THE SCARS THAT FOLLOW US

Today I feel like a child with a drooping lower lip and quivering chin. I’m angry with myself for feeling hurt and humiliated by two friends who would never hurt me intentionally, but did anyway.

My mom worked her fingers to the bone to keep me in an excellent but expensive school. We lived in a poorer area of our town and endured the daily commute with gratitude, because that is what you do when you are privileged. I was very aware of how lucky I was to be given a strong educational foundation, and to this day I feel indebted to my mother for her sacrifices.

As with most things in life, my posh school was not all boxes full of giggles. I was teased relentlessly for living where we did and for the car my mom drove and all the other things rich kids tease poor kids about. It is not a new story…

But these things did not stay with me. At least so I thought. When I was fortunate enough to be able to buy a house a few years ago, I found a cute but old house in a lower middle class neighborhood, big enough so that my parents could move in with me. I was on cloud nine, baby. I drove my folks nuts! My room was on the opposite side of theirs and when I met them in the morning, I would explode: ‘Morning parentals, morning to my house. Please hand me that coffee mug that is standing on the kitchen counter in my house.’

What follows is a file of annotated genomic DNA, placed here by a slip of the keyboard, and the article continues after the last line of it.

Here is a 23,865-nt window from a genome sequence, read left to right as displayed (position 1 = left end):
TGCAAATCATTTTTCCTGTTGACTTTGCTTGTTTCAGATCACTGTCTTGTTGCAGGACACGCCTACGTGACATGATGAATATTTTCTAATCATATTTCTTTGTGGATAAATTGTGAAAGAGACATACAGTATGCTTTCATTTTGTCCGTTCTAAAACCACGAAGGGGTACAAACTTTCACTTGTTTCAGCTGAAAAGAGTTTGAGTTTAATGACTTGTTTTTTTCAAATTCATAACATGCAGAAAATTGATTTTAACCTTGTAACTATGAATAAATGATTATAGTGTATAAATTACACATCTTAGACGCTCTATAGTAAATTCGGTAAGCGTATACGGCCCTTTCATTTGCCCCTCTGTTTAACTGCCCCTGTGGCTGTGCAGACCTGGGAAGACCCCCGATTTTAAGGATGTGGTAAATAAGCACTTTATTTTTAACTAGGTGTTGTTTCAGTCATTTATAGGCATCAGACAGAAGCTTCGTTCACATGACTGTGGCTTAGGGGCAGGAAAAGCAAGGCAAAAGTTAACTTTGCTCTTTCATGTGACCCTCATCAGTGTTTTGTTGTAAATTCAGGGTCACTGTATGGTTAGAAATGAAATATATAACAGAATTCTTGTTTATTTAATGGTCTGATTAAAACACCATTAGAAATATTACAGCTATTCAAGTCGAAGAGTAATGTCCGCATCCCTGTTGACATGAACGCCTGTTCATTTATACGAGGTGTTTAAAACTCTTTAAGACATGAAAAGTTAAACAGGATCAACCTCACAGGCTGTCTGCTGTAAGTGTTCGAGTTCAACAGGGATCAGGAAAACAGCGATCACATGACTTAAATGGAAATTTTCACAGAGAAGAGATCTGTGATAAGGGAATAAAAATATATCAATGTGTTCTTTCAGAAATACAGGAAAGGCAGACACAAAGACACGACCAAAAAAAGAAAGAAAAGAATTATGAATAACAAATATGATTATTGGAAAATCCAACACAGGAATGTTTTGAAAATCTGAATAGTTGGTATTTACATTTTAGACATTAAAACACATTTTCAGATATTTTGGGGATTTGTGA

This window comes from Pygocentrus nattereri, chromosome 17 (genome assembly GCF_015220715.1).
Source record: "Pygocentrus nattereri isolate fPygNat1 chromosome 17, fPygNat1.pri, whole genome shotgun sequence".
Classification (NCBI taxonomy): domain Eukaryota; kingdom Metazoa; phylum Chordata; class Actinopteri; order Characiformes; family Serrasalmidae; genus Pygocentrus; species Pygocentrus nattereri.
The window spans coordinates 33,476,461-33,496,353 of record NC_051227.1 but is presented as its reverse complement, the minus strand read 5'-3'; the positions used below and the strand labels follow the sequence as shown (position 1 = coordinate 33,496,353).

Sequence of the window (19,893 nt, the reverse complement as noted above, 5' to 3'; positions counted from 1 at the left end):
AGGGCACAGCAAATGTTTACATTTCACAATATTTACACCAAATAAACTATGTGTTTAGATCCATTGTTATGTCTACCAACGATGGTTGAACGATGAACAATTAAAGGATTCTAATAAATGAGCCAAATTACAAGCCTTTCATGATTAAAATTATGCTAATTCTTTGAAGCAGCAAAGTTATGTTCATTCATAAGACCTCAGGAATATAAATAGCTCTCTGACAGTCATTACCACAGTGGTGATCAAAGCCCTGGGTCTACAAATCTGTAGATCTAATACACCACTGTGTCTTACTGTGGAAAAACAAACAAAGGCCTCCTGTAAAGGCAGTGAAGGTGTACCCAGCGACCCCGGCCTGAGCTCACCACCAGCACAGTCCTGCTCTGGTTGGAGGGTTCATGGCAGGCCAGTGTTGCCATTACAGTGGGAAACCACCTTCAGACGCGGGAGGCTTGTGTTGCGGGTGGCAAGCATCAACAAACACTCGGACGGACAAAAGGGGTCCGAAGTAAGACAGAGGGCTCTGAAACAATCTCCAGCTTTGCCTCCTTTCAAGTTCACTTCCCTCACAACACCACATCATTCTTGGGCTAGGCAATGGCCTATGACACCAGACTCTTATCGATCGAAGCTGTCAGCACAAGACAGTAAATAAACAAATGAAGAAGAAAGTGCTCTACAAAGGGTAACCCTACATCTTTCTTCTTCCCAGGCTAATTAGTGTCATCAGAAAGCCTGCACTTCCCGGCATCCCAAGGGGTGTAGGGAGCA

After my parents’ deaths I started having more friends over. At first it was lovely. But then my friend, Lucy (I think I’ve written about her before but I cannot be expected to keep track of all the pseudonyms) started making comments in jest about the curtains in one room. Or the floors in the next. Or the wall paneling in another. She is as self-deprecating in her humor as she can be teasing and she is by no means a mean-spirited person. But over time the comments stuck and instead of dealing with it like an adult, I created a nice little room for it in my mind where it festered like it was on fertilizer, growing into a deeply unhealthy complex.

Today Lucy and another friend teased me about where I live. They meant nothing hurtful by it, they were merely exploiting a fact for its comedic value. But that little room where my complex sits with its hot chocolate in front of a comforting fire place exploded in an avalanche of fire and every little childish feeling of inadequacy flooded my mind.

Here’s the thing, I’m less concerned about their teasing than I am about my response to it. After all these years, should I not be ‘over it’. I like my old, weirdo house. I have good memories here with my folks in their last years. Why did I feel so hurt about their words?

Maybe it’s for the same reasons we never tell our parents about the weaknesses of our boyfriends or girlfriends. We want our long-term loves to like our new loves. We want our loved-ones to love what and who we love…

Or maybe it’s as simple as me not having enough self-love and confidence to accept that despite where I live, I am equal to those who live in Paradise. But then I have to admit that a large chunk of me has never moved on from being 13 years old.

Perhaps I’m just bloody ungrateful.

But I don’t want to admit any of that…

Clearly I also have not moved on from being a stubborn ass…

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